- Friday, January 19: After breakfast, we go back up the mountain to the village of Pinotepa de Don Luis to meet noted weavers who work with naturally dyed cotton. Here, we will see jicara gourd carvers, too, who make jewelry and serving containers. We have lunch with Tixinda Cooperative members who are licensed to harvest the purple snail dye. In this village, the almost extinct caracol purpura snail is the traditional color accent for many textiles. Overnight in Pinotepa Nacional. Meals included: Breakfast and lunch
- Saturday, January 20: After breakfast, we begin our return to Puerto Escondido, a two-and-a-half-hour van ride. The rest of the day is on your own to explore, relax and pack. Lunch and dinner on your own. Overnight in Puerto Escondido. Meals included: Breakfast
- Sunday, January 21: This is a free day to return to the market, pack, relax and enjoy the beach across the street from the hotel, or the two swimming pools on the property. We gather at 5:30 p.m. for our Grand Finale Celebration Dinner. Overnight in Puerto Escondido. Meals included: Breakfast and dinner
- Monday, January 22: Depart for home. Meals included: None
Note: You can add days on to the tour — arrive early or stay later — at your own expense. We also suggest you arrive a day early (your own hotel expense) to avoid any unforeseen winter flight delays.
Cost to Participate
- $3,395 shared double room with private bath (sleeps 2)
- $4,195 for a single supplement (private room and bath, sleeps 1)
Your Oaxaca Cultural Navigator: Eric Chavez Santiago
Eric Chavez Santiago is a Oaxaca Cultural Navigator partner with Norma Schafer. He joined us in 2022. Eric is an expert in Oaxaca and Mexican textiles and folk art with a special interest in artisan development and promotion. He is a weaver and natural dyer by training and a fourth-generation member of a distinguished weaving family, the Fe y Lola textile group. He and his wife Elsa Sanchez Diaz started Taller Teñido a Mano dye studio where they produce naturally dyed yarn skeins and textiles for worldwide distribution. He is trilingual, speaking Zapotec, Spanish and English and is a native of Teotitlan del Valle. He is a graduate of Anahuac University, founder of the Museo Textil de Oaxaca education department, and former managing director of the Harp Helu Foundation folk-art gallery Andares del Arte Popular. He has intimate knowledge of local traditions, culture, and community and personally knows all the artisans we visit on this tour.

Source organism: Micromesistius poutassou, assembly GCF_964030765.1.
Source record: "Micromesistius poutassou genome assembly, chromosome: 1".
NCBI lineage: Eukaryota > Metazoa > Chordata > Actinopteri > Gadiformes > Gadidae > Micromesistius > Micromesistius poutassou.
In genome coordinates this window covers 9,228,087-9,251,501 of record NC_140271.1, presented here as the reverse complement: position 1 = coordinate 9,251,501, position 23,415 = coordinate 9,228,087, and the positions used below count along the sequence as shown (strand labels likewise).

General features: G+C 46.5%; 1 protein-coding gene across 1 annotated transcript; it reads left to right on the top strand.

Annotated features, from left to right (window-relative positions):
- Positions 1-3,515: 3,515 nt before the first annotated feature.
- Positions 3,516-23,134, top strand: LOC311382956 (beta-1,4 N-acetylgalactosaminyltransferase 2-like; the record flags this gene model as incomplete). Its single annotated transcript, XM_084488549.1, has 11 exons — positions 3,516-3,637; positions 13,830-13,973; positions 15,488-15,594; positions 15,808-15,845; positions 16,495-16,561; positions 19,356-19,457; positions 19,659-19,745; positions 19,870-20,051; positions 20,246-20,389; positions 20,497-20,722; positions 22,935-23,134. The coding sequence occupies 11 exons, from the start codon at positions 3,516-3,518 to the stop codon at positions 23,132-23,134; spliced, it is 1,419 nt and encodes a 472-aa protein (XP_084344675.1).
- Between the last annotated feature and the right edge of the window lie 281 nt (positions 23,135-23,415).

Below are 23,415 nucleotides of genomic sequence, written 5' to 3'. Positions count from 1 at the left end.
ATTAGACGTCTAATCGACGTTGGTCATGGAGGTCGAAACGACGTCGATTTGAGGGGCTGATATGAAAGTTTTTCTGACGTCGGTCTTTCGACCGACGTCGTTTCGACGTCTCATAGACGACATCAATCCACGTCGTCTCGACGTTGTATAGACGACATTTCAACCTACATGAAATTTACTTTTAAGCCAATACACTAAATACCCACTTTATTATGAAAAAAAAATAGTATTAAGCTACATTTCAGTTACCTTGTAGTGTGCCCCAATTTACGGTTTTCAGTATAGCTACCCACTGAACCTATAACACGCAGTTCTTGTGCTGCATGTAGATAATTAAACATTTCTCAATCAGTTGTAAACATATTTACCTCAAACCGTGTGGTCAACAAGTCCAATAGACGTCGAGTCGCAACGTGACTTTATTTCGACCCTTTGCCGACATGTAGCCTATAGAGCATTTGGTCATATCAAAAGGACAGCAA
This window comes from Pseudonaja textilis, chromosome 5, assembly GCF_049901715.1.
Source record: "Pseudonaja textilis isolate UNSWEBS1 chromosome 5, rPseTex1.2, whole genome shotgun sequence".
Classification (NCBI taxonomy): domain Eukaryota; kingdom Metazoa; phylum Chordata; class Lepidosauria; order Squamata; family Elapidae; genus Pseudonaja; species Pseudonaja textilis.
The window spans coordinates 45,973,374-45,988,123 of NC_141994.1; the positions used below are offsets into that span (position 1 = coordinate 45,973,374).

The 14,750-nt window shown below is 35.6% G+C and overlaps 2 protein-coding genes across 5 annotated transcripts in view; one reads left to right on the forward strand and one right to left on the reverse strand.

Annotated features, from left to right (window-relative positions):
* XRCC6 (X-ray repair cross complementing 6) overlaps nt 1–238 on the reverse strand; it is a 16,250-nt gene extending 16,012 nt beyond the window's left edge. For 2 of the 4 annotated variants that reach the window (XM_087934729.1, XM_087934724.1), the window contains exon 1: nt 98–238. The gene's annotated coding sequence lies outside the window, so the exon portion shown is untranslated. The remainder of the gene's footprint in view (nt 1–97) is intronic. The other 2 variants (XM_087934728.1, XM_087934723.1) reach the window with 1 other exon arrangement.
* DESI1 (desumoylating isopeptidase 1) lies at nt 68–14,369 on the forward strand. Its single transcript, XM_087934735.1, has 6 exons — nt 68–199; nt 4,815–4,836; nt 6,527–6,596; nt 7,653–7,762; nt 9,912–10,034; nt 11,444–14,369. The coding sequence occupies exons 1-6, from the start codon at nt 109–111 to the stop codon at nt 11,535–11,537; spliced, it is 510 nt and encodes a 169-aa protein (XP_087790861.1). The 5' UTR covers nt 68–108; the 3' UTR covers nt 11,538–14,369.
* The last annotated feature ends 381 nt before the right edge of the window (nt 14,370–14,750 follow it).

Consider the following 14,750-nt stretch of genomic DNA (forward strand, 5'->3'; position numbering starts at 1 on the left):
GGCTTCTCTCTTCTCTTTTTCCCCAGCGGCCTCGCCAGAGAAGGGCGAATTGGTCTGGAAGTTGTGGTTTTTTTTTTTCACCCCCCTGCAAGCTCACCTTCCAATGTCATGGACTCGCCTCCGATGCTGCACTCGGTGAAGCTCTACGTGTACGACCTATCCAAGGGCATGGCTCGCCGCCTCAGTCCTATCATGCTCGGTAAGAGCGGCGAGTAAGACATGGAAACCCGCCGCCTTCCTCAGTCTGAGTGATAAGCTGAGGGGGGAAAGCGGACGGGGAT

Oaxaca Cultural Navigator Founder Norma Schafer may participate in all or part of this tour.
We have invited a noted cultural anthropologist to travel with us. She did her thesis in a nearby textile village and has worked in the region for the past 15 years. She knows the textile culture and people intimately, too. Together, we learn about and discuss motifs, lifestyle, endangered species, quality, and value of direct support.
We sell out each year so don’t hesitate to make your registration deposit ASAP if you are interested in participating.
Some Vocabulary and Terms
Who Should Attend
- Explorers of indigenous cloth, native fibers
- Collectors, curators, and cultural appreciators
- Textile and fashion designers
- Retailers, wholesalers, buyers
- Weavers, embroiderers, dyers, and sewists
- Photographers and artists who want inspiration
- Anyone who loves cloth, culture, and collaboration
Full Registration Policies, Procedures and Cancellations– Please READ
Reservations and Cancellations. A $500 non-refundable deposit is required to guarantee your place. The balance is due in two equal payments. The second payment of 50% of the balance is due on or before August 1, 2023. The third payment, 50% balance, is due on or before November 1, 2023. We accept payment using Zelle, Venmo, PayPal or Square. For a Zelle transfer, there is no service fee. We add a 3% service fee to use Venmo, PayPal or Square. We will send you a request for funds to make your deposit when you tell us you are ready to register.
After November 1, 2023, there are no refunds. If you cancel on or before November 1, 2023, we will refund 50% of your deposit received to date (less the $500 non-refundable deposit). After that, there are no refunds UNLESS we cancel for any reason. If we cancel, you will receive a full 100% refund.*
Required–Travel Health/Accident Insurance: We require that you carry international accident/health insurance that includes $50,000+ of emergency medical evacuation insurance. Check out Forbes Magazine for best travel insurance options. https://www.forbes.com/advisor/travel-insurance/best-travel-insurance/
Proof of insurance must be sent at least 45 days before departure.
About COVID. Covid is still with us and new variants continue to arise. We request proof of lastest COVID-19 vaccination and all boosters to be sent 45 days before departure. We ask that you test two days before traveling to the tour, and that you send us the results. During the tour, we ask that you do a self-test 48 hours after arrival and then periodically thereafter if you feel you have been exposed. Facemasks are strongly suggested for van travel, densely populated market visits, and artisan visits that are held indoors. We ask this to keep all travelers safe, and to protect indigenous populations who are at higher risk.
Be certain your passport has at least six months on it before it expires from the date you enter Mexico! It’s a Mexico requirement.